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Israel Well-Situated for Possible Assad Downfall

Arguably first to advocate Syrian regime change, a widely popular position now

Marc Tracy
October 26, 2011
Syrians protest against President Assad last week outside an Arab League meeting in Cairo.(Mahmud Hams/AFP/Getty Images)

Syrians protest against President Assad last week outside an Arab League meeting in Cairo.(Mahmud Hams/AFP/Getty Images)

The news isn’t that Israel, as Ambassador Michael Oren told the Christian Science Monitor yesterday, sees “a possible ouster of [President] Assad as affording an opportunity to us.” The news is that this is news. He said much the same thing to Tablet Magazine Mideast columnist Lee Smith last month. As early as June, he felt compelled to send a letter to the editor of the Wall Street Journal clarifying Israel’s feelings. Everybody assumed Israel preferred the strife-filled stability of the Assad regime to an unknown that could include an Islamist takeover. But, in arguably situating Israel as the first country (there are now many) to advocate regime change in Damascus, Oren insisted, “Allied with Iran, Assad has helped supply 55,000 rockets to Hezbollah and 10,000 to Hamas, very likely established a clandestine nuclear arms program and profoundly destabilized the region. The violence he has unleashed on his own people demonstrating for freedoms confirms Israel’s fears that the devil we know in Syria is worse than the devil we don’t.”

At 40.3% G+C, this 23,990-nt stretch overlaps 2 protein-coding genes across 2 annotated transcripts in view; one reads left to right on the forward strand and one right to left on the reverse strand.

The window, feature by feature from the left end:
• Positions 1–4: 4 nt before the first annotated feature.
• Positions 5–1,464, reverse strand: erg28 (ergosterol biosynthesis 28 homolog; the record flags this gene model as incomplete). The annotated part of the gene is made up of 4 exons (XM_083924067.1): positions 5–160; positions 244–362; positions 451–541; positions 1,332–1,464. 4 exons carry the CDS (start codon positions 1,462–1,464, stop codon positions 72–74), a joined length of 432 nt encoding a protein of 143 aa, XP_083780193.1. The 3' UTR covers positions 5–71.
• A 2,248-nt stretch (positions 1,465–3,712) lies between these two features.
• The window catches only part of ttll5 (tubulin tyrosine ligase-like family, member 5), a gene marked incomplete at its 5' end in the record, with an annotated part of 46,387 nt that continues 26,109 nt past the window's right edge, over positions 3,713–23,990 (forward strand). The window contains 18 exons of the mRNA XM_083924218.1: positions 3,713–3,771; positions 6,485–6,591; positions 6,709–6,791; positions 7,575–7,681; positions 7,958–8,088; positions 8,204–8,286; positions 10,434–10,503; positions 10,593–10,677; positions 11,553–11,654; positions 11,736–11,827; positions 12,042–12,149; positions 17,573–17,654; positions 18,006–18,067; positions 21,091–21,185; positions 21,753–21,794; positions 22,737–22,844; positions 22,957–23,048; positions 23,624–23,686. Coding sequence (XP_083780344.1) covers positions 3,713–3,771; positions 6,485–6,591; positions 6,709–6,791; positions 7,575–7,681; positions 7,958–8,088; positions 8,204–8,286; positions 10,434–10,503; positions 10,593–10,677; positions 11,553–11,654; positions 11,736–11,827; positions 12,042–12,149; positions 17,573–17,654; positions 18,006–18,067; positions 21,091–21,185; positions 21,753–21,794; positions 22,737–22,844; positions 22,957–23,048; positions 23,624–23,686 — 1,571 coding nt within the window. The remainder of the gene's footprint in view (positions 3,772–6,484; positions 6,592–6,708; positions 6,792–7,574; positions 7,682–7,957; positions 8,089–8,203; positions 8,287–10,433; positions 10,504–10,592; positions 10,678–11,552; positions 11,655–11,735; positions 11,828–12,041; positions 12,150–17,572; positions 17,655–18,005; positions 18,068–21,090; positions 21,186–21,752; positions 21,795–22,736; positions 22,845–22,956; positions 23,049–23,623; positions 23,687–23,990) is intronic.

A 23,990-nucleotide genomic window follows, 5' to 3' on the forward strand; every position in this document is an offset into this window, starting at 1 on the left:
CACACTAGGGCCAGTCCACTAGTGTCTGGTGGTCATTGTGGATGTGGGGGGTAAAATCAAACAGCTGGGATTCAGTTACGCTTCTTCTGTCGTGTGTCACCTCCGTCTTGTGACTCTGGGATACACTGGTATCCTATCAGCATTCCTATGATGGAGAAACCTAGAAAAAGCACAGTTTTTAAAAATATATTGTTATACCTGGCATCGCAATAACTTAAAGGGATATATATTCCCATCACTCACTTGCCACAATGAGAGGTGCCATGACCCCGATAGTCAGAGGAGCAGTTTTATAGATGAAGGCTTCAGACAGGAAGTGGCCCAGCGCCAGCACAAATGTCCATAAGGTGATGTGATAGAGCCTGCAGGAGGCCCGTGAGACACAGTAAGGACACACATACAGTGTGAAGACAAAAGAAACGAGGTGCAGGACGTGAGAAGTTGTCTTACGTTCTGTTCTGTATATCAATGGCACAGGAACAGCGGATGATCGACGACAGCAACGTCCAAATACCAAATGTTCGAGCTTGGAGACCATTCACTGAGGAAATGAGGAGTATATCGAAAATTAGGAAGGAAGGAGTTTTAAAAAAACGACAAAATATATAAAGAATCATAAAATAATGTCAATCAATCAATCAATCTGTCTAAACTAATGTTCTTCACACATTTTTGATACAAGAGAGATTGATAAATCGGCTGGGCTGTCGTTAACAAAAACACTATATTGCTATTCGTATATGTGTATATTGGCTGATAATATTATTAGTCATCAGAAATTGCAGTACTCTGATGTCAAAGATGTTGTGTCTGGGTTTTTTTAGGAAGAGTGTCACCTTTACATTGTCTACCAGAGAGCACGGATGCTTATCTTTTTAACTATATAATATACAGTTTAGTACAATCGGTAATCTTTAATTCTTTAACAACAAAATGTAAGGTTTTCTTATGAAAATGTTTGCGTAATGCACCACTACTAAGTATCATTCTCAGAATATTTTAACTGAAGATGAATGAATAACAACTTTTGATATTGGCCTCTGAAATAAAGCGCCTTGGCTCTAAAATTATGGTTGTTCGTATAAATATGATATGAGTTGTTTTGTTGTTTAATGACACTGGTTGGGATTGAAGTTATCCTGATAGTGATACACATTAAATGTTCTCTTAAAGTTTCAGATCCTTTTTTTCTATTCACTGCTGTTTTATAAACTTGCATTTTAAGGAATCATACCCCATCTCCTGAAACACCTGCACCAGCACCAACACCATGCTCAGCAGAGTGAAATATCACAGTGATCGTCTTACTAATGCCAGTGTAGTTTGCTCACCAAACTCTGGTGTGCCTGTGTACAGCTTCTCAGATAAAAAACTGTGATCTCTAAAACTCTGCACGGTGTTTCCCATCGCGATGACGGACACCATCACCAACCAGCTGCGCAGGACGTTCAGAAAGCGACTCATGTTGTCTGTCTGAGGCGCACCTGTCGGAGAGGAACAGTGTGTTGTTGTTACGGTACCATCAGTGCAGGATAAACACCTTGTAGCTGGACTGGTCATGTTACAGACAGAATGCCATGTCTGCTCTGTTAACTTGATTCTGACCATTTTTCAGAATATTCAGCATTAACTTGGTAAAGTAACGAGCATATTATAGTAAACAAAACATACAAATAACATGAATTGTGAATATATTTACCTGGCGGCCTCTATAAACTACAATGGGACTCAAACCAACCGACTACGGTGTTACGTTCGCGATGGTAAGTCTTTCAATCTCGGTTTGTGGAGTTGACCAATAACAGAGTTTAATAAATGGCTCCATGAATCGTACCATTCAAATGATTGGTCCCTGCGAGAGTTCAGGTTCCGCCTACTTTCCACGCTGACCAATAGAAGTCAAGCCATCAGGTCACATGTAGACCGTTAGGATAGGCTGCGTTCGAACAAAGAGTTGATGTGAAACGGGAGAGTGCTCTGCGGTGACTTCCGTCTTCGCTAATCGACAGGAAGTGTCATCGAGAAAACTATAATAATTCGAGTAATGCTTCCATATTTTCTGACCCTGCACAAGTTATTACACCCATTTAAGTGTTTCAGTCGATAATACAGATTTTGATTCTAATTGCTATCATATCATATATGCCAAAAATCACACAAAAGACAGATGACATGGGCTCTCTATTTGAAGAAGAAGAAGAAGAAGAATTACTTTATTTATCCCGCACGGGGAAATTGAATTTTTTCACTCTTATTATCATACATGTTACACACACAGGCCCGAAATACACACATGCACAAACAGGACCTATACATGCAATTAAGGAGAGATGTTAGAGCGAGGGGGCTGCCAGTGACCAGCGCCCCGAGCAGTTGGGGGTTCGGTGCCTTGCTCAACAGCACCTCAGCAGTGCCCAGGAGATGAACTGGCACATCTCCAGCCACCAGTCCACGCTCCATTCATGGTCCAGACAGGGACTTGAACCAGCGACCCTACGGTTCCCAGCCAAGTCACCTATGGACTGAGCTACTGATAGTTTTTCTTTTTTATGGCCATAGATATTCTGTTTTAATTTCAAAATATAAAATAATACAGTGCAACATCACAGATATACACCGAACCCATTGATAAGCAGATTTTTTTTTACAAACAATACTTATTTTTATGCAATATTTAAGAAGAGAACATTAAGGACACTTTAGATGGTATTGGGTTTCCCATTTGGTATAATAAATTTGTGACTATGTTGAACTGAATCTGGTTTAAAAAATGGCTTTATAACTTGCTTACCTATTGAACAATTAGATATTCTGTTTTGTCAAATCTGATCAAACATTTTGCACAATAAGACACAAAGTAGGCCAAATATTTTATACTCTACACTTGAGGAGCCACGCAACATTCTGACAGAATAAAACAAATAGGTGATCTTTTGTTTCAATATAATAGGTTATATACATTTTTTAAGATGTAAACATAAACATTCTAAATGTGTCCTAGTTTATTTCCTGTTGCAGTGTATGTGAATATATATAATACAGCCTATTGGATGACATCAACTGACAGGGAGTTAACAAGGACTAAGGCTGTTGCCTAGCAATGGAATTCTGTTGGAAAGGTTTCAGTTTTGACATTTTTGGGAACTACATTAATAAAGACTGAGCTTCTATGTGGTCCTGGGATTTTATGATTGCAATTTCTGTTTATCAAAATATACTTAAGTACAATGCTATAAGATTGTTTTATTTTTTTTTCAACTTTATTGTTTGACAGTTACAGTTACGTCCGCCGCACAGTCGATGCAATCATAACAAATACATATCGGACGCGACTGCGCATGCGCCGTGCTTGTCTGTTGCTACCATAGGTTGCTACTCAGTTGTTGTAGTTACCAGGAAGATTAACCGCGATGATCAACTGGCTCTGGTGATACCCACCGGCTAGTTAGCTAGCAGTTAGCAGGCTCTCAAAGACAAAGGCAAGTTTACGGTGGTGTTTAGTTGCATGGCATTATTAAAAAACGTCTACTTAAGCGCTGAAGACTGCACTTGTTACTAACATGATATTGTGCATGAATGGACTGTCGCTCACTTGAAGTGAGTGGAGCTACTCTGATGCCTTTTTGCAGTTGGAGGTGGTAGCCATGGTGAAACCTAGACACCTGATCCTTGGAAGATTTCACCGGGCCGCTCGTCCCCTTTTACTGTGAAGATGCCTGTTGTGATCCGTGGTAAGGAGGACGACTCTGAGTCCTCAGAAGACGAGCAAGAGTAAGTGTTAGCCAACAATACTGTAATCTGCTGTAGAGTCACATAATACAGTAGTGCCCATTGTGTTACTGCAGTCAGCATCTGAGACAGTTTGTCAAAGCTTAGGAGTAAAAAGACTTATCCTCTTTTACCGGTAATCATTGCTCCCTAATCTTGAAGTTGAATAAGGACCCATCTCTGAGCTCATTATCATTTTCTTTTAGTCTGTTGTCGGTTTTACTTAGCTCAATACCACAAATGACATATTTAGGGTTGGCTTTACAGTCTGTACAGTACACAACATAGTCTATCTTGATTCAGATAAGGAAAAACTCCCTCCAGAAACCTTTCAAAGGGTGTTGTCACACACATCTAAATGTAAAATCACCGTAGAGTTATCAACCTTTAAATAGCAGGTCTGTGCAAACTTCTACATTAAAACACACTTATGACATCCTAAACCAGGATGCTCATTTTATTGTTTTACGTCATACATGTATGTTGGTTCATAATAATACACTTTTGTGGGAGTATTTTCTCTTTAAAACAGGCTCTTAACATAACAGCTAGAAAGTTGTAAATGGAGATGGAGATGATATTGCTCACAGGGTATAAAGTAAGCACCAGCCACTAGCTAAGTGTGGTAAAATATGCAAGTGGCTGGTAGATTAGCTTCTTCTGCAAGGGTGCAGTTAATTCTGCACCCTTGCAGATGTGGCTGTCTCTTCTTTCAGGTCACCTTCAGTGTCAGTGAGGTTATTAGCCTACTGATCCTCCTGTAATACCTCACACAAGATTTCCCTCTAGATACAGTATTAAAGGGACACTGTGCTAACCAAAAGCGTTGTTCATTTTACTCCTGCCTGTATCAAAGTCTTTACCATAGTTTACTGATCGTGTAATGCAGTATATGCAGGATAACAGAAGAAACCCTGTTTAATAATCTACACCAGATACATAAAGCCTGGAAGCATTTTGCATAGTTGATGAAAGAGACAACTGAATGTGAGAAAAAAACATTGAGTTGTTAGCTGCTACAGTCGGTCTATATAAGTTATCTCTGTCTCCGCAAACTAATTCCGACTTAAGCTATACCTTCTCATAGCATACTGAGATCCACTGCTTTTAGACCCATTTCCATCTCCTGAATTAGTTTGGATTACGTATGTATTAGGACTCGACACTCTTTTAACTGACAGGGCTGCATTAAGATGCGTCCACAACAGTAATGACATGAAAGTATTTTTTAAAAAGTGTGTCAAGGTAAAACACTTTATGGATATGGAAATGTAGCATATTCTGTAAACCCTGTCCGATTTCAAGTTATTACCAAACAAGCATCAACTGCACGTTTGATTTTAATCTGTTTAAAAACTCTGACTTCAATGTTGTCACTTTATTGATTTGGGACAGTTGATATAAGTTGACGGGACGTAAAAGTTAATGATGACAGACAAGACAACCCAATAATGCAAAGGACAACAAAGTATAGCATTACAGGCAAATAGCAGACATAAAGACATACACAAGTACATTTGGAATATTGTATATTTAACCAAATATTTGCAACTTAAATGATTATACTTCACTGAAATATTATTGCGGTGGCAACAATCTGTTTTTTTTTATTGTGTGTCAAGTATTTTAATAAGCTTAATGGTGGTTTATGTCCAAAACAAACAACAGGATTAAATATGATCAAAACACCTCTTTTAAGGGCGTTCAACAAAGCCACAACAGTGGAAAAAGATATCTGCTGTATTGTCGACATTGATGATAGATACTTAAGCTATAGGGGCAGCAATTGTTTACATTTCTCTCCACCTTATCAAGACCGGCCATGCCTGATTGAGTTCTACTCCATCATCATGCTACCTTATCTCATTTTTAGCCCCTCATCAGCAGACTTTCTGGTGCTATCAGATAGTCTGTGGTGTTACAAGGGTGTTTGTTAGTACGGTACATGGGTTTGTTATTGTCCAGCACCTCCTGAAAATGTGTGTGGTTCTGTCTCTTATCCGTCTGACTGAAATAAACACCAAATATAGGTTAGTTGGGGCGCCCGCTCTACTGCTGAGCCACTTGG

Relatively speaking, the past month has been fairly quiet on the Syrian front. Earlier this week, the heroic U.S. Ambassador Robert Ford—in her new book, by the way, former Secretary of State Condoleezza Rice regrets pulling the Syrian ambassador in 2005—temporarily departed due to “credible threats” against him. Yesterday, a prominent opposition group requested international protection from an impending crackdown. Hezbollah recently insisted Assad has left the revolutionary “danger zone” behind. Compared to the past months, which have involved mass sieges of major cities and thousands of protesters killed in the streets, it seems pacific.

But a new poll finds that in Arab countries support for Assad versus the opposition groups ranges from 17 percent to 0 percent (ups to Jordan!), which is nothing short of incredible and inspiring. So, here’s another reason for Israel to root for Assad’s downfall: It will put it on the right side of the Arab Spring. And the dramatic death of Muammar Qaddafi is reportedly revivifying protests. “The focus of the world will now turn to Syria,” said the opposition Syrian National Council’s leader after the former Libyan dictator was executed. “It’s Syria’s turn to receive attention.”

Marc Tracy is a staff writer at The New Republic, and was previously a staff writer at Tablet. He tweets @marcatracy.